Alongside the new Galaxy S21 phones and Galaxy Buds Pro, Samsung is announcing a small Bluetooth gadget you can use for locating lost items, just like Tile. It’s called the Galaxy SmartTag, and it will ship beginning on January 29th. It will retail for $29.99, but there’s a decent chance that people who buy a Galaxy S21 phone will end up with some sort of bundled deal that gets it included with purchase.
The Galaxy SmartTag works much like a Tile tracker. It’s a small Bluetooth Low Energy (BLE) dongle you attach via a key ring. It pairs with a smartphone via Samsung’s SmartThings app, which can show its last known location on a map. When you’re searching for the tag, the SmartThings app can show a proximity indicator depending on the strength of the BLE signal, and you can tap a button to make the tag emit a chime.
One strange decision, though: Samsung tells me the SmartTag will only work with Samsung Galaxy devices. It will not work if you have another Android phone or an iPhone.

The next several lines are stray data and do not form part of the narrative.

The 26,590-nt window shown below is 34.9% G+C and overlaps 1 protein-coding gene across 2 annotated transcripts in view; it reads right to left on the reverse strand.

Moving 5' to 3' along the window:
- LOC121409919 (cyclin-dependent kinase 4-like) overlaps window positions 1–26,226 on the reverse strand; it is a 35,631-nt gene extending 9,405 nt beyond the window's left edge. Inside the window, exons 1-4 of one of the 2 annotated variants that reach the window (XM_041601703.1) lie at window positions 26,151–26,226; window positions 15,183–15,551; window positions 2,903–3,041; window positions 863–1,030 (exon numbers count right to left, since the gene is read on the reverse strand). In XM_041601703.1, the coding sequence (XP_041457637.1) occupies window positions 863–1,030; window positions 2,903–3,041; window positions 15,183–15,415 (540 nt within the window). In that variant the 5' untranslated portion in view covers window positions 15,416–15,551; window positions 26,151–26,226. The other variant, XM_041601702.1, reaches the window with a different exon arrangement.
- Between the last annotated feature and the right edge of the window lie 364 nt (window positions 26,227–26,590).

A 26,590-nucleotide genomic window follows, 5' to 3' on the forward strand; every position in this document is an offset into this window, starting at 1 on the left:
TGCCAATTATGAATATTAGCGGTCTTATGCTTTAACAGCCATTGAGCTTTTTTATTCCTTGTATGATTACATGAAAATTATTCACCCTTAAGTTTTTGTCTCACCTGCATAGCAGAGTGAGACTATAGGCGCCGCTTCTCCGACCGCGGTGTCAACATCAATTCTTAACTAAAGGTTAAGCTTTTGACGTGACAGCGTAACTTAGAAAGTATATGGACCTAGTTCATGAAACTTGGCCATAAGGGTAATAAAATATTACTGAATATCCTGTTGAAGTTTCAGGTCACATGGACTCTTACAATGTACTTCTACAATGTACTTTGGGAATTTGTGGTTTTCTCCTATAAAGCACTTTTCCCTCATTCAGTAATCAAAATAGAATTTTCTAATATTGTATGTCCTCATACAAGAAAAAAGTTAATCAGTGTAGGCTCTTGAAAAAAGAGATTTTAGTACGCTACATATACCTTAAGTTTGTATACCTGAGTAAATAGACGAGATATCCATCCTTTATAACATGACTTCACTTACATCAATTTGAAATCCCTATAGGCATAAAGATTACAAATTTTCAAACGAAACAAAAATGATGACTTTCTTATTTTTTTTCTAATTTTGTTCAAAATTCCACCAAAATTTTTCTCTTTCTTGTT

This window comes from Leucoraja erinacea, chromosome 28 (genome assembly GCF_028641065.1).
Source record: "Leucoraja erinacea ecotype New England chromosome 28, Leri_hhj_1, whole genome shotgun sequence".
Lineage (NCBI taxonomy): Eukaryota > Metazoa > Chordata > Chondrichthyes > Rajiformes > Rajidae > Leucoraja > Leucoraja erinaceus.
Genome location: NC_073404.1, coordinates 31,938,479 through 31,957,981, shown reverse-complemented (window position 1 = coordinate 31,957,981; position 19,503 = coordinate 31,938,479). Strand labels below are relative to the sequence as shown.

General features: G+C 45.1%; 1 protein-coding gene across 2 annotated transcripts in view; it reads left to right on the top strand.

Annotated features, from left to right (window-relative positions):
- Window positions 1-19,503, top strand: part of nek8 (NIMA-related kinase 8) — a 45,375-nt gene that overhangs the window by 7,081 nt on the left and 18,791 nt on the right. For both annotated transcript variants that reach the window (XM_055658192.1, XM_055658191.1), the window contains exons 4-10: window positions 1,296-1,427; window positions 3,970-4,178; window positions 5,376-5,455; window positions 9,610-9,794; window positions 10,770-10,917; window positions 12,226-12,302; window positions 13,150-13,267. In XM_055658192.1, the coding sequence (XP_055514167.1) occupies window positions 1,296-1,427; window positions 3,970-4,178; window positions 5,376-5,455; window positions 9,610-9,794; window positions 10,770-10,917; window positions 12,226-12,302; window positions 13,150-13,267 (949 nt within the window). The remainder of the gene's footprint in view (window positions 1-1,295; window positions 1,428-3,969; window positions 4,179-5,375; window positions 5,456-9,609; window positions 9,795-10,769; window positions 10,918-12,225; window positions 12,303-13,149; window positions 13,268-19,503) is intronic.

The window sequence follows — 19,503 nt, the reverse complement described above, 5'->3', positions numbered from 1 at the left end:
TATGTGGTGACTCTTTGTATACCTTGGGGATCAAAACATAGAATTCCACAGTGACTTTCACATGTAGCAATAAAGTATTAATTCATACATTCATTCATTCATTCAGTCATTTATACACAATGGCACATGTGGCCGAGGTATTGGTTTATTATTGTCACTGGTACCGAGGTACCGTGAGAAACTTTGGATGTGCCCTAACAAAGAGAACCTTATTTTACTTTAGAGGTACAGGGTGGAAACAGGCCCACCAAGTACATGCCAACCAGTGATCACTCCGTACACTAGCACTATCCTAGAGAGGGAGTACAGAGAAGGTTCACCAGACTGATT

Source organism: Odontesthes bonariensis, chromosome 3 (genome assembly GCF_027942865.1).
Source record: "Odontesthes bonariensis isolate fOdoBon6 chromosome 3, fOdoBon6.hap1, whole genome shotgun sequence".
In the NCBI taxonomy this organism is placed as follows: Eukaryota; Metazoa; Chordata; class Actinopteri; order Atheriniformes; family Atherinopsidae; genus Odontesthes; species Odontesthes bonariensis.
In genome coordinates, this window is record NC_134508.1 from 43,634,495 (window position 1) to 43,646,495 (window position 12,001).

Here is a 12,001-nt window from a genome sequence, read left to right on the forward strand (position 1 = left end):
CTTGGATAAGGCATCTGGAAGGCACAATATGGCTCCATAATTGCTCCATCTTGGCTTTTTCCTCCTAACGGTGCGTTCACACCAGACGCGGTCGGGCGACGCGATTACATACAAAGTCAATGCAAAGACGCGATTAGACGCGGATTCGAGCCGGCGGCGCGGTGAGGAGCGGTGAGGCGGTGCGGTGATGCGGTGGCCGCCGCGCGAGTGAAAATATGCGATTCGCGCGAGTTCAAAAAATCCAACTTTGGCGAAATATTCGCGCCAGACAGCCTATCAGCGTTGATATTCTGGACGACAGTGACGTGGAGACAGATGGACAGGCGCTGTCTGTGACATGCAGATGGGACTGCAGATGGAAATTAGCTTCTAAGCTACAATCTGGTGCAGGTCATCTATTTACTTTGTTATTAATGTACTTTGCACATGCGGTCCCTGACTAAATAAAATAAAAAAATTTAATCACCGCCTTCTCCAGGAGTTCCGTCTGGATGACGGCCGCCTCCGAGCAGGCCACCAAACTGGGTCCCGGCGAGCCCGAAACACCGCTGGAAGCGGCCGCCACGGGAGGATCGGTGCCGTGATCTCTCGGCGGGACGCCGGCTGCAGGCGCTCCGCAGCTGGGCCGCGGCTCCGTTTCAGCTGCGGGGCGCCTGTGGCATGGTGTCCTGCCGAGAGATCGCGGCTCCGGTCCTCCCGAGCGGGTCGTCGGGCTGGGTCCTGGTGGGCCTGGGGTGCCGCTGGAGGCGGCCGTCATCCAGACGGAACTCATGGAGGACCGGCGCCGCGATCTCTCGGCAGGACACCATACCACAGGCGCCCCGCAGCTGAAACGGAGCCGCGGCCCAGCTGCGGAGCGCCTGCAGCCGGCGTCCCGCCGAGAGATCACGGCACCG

Unlike the rumored AirTags from Apple or the rumored next-gen Tile tracker, Samsung’s Galaxy SmartTag doesn’t support Ultra Wideband (UWB). One of UWB’s features is helping objects locate each other in space, so you’d get more data than a proximity meter. It’s a weird miss, too, because Samsung has been including UWB in its phones but hasn’t yet done much to take advantage of that radio (and neither, it should be said, has Apple).
Samsung says that a UWB version of the device, called Tag+, will arrive later this year. It will cost $39.99. Both the regular Tag and the Tag+ will be available in multipacks that provide a discount on the cost per tag.
The biggest potential loser in all this is Tile, which has already accused Apple of engaging in anti-competitive behavior. With Samsung also making a directly competitive product, it could put even more pressure on the company.
Once upon a time, all Bluetooth headphones worked about the same no matter what phone you used, but lately, both Apple and Samsung have enabled custom features if you buy one of their headphones. It seems possible that the same trend could apply to tracking devices in the not-too-distant future.